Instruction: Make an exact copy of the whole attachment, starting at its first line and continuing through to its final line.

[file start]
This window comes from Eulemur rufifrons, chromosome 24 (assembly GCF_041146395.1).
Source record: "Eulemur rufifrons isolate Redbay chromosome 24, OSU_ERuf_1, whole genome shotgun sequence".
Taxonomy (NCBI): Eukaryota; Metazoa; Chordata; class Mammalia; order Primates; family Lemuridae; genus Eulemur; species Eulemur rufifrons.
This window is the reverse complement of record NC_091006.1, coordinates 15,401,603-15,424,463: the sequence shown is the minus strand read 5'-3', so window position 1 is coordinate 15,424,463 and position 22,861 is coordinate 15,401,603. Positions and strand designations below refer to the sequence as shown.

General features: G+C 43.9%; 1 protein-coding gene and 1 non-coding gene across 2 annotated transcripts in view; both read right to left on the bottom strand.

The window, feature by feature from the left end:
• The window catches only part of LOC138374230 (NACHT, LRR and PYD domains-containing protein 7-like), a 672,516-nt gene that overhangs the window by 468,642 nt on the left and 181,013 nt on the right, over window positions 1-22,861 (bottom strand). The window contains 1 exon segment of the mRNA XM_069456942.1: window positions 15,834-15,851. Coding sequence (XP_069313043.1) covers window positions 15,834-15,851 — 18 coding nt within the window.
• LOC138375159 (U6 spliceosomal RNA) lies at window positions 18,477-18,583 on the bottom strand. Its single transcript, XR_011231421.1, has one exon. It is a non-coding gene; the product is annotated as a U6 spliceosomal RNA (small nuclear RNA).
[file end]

This window comes from Eulemur rufifrons, chromosome 24 (assembly GCF_041146395.1).
Source record: "Eulemur rufifrons isolate Redbay chromosome 24, OSU_ERuf_1, whole genome shotgun sequence".
Taxonomy (NCBI): Eukaryota; Metazoa; Chordata; class Mammalia; order Primates; family Lemuridae; genus Eulemur; species Eulemur rufifrons.
This window is the reverse complement of record NC_091006.1, coordinates 15,401,603-15,424,463: the sequence shown is the minus strand read 5'-3', so window position 1 is coordinate 15,424,463 and position 22,861 is coordinate 15,401,603. Positions and strand designations below refer to the sequence as shown.

General features: G+C 43.9%; 1 protein-coding gene and 1 non-coding gene across 2 annotated transcripts in view; both read right to left on the bottom strand.

The window, feature by feature from the left end:
• The window catches only part of LOC138374230 (NACHT, LRR and PYD domains-containing protein 7-like), a 672,516-nt gene that overhangs the window by 468,642 nt on the left and 181,013 nt on the right, over window positions 1-22,861 (bottom strand). The window contains 1 exon segment of the mRNA XM_069456942.1: window positions 15,834-15,851. Coding sequence (XP_069313043.1) covers window positions 15,834-15,851 — 18 coding nt within the window.
• LOC138375159 (U6 spliceosomal RNA) lies at window positions 18,477-18,583 on the bottom strand. Its single transcript, XR_011231421.1, has one exon. It is a non-coding gene; the product is annotated as a U6 spliceosomal RNA (small nuclear RNA).